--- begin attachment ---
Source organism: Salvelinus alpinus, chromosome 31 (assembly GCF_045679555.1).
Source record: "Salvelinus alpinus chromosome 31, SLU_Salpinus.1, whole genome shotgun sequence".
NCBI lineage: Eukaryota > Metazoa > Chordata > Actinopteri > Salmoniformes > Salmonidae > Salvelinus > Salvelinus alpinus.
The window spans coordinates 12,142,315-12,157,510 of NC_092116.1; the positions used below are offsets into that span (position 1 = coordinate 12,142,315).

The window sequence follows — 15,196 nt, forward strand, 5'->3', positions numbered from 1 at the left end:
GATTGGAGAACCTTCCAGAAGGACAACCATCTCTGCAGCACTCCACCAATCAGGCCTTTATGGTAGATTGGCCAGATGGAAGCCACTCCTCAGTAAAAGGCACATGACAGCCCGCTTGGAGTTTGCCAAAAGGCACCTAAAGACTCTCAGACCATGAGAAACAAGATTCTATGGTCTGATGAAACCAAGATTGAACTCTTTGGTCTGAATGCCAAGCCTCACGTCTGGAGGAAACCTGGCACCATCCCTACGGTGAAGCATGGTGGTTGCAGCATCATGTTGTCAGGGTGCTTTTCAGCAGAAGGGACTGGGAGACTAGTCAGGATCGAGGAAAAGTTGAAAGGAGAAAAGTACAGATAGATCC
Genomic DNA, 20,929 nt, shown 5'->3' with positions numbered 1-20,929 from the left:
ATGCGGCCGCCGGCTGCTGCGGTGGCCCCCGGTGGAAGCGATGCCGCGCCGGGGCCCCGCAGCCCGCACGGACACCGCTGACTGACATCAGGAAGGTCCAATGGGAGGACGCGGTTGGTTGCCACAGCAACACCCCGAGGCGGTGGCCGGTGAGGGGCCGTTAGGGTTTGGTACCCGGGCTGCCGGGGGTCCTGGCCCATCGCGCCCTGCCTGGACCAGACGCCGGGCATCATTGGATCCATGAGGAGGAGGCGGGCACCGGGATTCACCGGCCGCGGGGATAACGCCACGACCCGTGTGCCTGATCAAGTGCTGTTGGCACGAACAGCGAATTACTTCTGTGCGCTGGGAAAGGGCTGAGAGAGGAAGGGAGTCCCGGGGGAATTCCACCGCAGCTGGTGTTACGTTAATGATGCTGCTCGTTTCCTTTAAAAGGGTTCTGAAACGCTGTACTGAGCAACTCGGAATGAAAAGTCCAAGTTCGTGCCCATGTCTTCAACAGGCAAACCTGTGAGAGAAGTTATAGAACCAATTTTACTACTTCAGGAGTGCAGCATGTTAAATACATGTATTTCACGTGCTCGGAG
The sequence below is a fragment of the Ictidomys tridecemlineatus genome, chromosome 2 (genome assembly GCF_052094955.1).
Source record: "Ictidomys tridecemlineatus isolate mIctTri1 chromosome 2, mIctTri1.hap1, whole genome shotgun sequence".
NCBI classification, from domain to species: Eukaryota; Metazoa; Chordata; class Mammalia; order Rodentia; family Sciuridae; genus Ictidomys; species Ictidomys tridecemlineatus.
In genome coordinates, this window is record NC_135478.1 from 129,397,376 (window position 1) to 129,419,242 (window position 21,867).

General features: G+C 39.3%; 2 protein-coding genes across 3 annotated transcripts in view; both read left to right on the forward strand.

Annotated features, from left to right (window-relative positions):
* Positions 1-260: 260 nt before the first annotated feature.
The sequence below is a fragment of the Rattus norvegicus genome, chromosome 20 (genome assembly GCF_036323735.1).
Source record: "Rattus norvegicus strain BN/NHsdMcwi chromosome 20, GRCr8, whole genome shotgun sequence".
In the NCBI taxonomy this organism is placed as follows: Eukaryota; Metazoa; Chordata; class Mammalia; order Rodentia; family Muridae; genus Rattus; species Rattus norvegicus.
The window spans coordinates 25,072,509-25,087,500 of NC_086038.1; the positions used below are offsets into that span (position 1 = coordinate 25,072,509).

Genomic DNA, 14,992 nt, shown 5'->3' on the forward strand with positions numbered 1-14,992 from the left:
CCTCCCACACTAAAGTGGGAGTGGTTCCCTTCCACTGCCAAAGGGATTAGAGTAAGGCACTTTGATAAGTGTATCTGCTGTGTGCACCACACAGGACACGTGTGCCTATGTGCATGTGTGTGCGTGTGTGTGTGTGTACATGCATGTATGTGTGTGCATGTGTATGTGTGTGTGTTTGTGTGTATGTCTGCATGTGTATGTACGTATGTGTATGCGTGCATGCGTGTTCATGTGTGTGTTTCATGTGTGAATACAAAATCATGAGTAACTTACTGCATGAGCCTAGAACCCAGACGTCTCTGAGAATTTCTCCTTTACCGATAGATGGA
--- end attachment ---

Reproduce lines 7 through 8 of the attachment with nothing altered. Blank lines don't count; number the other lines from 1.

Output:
Genomic DNA, 20,929 nt, shown 5'->3' with positions numbered 1-20,929 from the left:
ATGCGGCCGCCGGCTGCTGCGGTGGCCCCCGGTGGAAGCGATGCCGCGCCGGGGCCCCGCAGCCCGCACGGACACCGCTGACTGACATCAGGAAGGTCCAATGGGAGGACGCGGTTGGTTGCCACAGCAACACCCCGAGGCGGTGGCCGGTGAGGGGCCGTTAGGGTTTGGTACCCGGGCTGCCGGGGGTCCTGGCCCATCGCGCCCTGCCTGGACCAGACGCCGGGCATCATTGGATCCATGAGGAGGAGGCGGGCACCGGGATTCACCGGCCGCGGGGATAACGCCACGACCCGTGTGCCTGATCAAGTGCTGTTGGCACGAACAGCGAATTACTTCTGTGCGCTGGGAAAGGGCTGAGAGAGGAAGGGAGTCCCGGGGGAATTCCACCGCAGCTGGTGTTACGTTAATGATGCTGCTCGTTTCCTTTAAAAGGGTTCTGAAACGCTGTACTGAGCAACTCGGAATGAAAAGTCCAAGTTCGTGCCCATGTCTTCAACAGGCAAACCTGTGAGAGAAGTTATAGAACCAATTTTACTACTTCAGGAGTGCAGCATGTTAAATACATGTATTTCACGTGCTCGGAG